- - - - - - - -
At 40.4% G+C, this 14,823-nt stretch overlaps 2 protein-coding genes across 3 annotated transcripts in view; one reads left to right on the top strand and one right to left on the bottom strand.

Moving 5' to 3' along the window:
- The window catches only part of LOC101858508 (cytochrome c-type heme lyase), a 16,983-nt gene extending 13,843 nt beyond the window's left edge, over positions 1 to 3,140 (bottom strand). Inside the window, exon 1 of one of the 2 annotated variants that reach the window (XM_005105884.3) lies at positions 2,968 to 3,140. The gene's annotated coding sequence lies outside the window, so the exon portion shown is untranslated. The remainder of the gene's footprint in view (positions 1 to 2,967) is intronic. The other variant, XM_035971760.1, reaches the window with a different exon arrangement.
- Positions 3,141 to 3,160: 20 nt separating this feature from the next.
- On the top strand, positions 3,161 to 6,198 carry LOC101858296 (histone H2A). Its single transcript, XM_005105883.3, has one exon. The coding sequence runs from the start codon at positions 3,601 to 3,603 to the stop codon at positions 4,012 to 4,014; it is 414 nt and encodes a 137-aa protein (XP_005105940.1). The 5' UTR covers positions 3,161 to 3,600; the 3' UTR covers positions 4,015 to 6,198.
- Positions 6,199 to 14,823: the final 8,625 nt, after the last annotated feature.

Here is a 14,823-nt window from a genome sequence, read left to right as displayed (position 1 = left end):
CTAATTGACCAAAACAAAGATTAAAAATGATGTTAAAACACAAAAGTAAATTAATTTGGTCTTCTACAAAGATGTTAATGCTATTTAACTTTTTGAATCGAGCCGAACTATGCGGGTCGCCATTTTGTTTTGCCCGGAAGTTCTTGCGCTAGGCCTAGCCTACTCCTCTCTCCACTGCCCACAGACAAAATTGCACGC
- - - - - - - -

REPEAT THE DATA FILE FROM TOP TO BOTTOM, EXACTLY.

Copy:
At 40.4% G+C, this 14,823-nt stretch overlaps 2 protein-coding genes across 3 annotated transcripts in view; one reads left to right on the top strand and one right to left on the bottom strand.

Moving 5' to 3' along the window:
- The window catches only part of LOC101858508 (cytochrome c-type heme lyase), a 16,983-nt gene extending 13,843 nt beyond the window's left edge, over positions 1 to 3,140 (bottom strand). Inside the window, exon 1 of one of the 2 annotated variants that reach the window (XM_005105884.3) lies at positions 2,968 to 3,140. The gene's annotated coding sequence lies outside the window, so the exon portion shown is untranslated. The remainder of the gene's footprint in view (positions 1 to 2,967) is intronic. The other variant, XM_035971760.1, reaches the window with a different exon arrangement.
- Positions 3,141 to 3,160: 20 nt separating this feature from the next.
- On the top strand, positions 3,161 to 6,198 carry LOC101858296 (histone H2A). Its single transcript, XM_005105883.3, has one exon. The coding sequence runs from the start codon at positions 3,601 to 3,603 to the stop codon at positions 4,012 to 4,014; it is 414 nt and encodes a 137-aa protein (XP_005105940.1). The 5' UTR covers positions 3,161 to 3,600; the 3' UTR covers positions 4,015 to 6,198.
- Positions 6,199 to 14,823: the final 8,625 nt, after the last annotated feature.

Here is a 14,823-nt window from a genome sequence, read left to right as displayed (position 1 = left end):
CTAATTGACCAAAACAAAGATTAAAAATGATGTTAAAACACAAAAGTAAATTAATTTGGTCTTCTACAAAGATGTTAATGCTATTTAACTTTTTGAATCGAGCCGAACTATGCGGGTCGCCATTTTGTTTTGCCCGGAAGTTCTTGCGCTAGGCCTAGCCTACTCCTCTCTCCACTGCCCACAGACAAAATTGCACGC